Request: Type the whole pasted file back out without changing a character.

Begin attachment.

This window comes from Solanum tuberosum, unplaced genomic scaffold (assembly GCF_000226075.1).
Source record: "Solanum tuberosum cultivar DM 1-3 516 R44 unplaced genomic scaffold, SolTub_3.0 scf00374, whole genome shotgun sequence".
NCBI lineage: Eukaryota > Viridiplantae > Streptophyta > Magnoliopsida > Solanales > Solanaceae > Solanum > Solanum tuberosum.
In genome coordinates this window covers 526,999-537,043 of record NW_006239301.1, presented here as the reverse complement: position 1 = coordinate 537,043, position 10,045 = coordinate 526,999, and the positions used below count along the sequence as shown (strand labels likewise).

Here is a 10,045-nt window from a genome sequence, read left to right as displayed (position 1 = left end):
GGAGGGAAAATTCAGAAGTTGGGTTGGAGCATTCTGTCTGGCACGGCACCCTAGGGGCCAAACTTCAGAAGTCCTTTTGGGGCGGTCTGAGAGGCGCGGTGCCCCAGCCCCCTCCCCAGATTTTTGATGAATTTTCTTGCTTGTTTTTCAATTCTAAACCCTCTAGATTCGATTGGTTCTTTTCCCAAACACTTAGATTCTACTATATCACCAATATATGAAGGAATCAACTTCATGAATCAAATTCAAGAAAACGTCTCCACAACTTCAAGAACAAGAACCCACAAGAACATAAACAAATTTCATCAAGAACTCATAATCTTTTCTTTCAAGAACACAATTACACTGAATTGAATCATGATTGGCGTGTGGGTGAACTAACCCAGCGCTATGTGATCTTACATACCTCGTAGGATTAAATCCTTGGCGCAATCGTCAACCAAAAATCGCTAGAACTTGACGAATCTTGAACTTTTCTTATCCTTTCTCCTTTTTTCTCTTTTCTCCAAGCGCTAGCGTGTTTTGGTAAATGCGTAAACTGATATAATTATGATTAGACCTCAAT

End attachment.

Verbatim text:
This window comes from Solanum tuberosum, unplaced genomic scaffold (assembly GCF_000226075.1).
Source record: "Solanum tuberosum cultivar DM 1-3 516 R44 unplaced genomic scaffold, SolTub_3.0 scf00374, whole genome shotgun sequence".
NCBI lineage: Eukaryota > Viridiplantae > Streptophyta > Magnoliopsida > Solanales > Solanaceae > Solanum > Solanum tuberosum.
In genome coordinates this window covers 526,999-537,043 of record NW_006239301.1, presented here as the reverse complement: position 1 = coordinate 537,043, position 10,045 = coordinate 526,999, and the positions used below count along the sequence as shown (strand labels likewise).

Here is a 10,045-nt window from a genome sequence, read left to right as displayed (position 1 = left end):
GGAGGGAAAATTCAGAAGTTGGGTTGGAGCATTCTGTCTGGCACGGCACCCTAGGGGCCAAACTTCAGAAGTCCTTTTGGGGCGGTCTGAGAGGCGCGGTGCCCCAGCCCCCTCCCCAGATTTTTGATGAATTTTCTTGCTTGTTTTTCAATTCTAAACCCTCTAGATTCGATTGGTTCTTTTCCCAAACACTTAGATTCTACTATATCACCAATATATGAAGGAATCAACTTCATGAATCAAATTCAAGAAAACGTCTCCACAACTTCAAGAACAAGAACCCACAAGAACATAAACAAATTTCATCAAGAACTCATAATCTTTTCTTTCAAGAACACAATTACACTGAATTGAATCATGATTGGCGTGTGGGTGAACTAACCCAGCGCTATGTGATCTTACATACCTCGTAGGATTAAATCCTTGGCGCAATCGTCAACCAAAAATCGCTAGAACTTGACGAATCTTGAACTTTTCTTATCCTTTCTCCTTTTTTCTCTTTTCTCCAAGCGCTAGCGTGTTTTGGTAAATGCGTAAACTGATATAATTATGATTAGACCTCAAT